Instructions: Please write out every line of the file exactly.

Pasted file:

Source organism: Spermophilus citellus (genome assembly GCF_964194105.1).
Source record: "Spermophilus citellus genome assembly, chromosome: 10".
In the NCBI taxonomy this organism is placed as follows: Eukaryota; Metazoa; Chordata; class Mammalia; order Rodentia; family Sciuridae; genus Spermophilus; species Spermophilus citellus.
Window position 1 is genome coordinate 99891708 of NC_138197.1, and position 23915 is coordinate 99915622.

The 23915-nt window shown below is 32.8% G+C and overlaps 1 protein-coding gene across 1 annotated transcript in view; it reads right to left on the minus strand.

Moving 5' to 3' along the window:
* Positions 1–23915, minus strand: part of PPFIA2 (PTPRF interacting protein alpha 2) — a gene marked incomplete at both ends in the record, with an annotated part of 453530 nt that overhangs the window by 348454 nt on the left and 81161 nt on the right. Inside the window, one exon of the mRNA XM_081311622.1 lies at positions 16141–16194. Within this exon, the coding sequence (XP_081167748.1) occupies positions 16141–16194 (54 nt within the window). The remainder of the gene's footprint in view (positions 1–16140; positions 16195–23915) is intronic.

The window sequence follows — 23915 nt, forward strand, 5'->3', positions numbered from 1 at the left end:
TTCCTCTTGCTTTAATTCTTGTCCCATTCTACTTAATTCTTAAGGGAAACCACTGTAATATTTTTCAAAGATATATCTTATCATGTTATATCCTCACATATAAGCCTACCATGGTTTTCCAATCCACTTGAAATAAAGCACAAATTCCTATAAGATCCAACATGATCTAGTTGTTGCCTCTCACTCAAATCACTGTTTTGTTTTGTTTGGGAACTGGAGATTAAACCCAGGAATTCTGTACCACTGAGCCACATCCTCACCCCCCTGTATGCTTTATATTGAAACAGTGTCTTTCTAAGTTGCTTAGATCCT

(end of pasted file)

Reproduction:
Source organism: Spermophilus citellus (genome assembly GCF_964194105.1).
Source record: "Spermophilus citellus genome assembly, chromosome: 10".
In the NCBI taxonomy this organism is placed as follows: Eukaryota; Metazoa; Chordata; class Mammalia; order Rodentia; family Sciuridae; genus Spermophilus; species Spermophilus citellus.
Window position 1 is genome coordinate 99891708 of NC_138197.1, and position 23915 is coordinate 99915622.

The 23915-nt window shown below is 32.8% G+C and overlaps 1 protein-coding gene across 1 annotated transcript in view; it reads right to left on the minus strand.

Moving 5' to 3' along the window:
* Positions 1–23915, minus strand: part of PPFIA2 (PTPRF interacting protein alpha 2) — a gene marked incomplete at both ends in the record, with an annotated part of 453530 nt that overhangs the window by 348454 nt on the left and 81161 nt on the right. Inside the window, one exon of the mRNA XM_081311622.1 lies at positions 16141–16194. Within this exon, the coding sequence (XP_081167748.1) occupies positions 16141–16194 (54 nt within the window). The remainder of the gene's footprint in view (positions 1–16140; positions 16195–23915) is intronic.

The window sequence follows — 23915 nt, forward strand, 5'->3', positions numbered from 1 at the left end:
TTCCTCTTGCTTTAATTCTTGTCCCATTCTACTTAATTCTTAAGGGAAACCACTGTAATATTTTTCAAAGATATATCTTATCATGTTATATCCTCACATATAAGCCTACCATGGTTTTCCAATCCACTTGAAATAAAGCACAAATTCCTATAAGATCCAACATGATCTAGTTGTTGCCTCTCACTCAAATCACTGTTTTGTTTTGTTTGGGAACTGGAGATTAAACCCAGGAATTCTGTACCACTGAGCCACATCCTCACCCCCCTGTATGCTTTATATTGAAACAGTGTCTTTCTAAGTTGCTTAGATCCT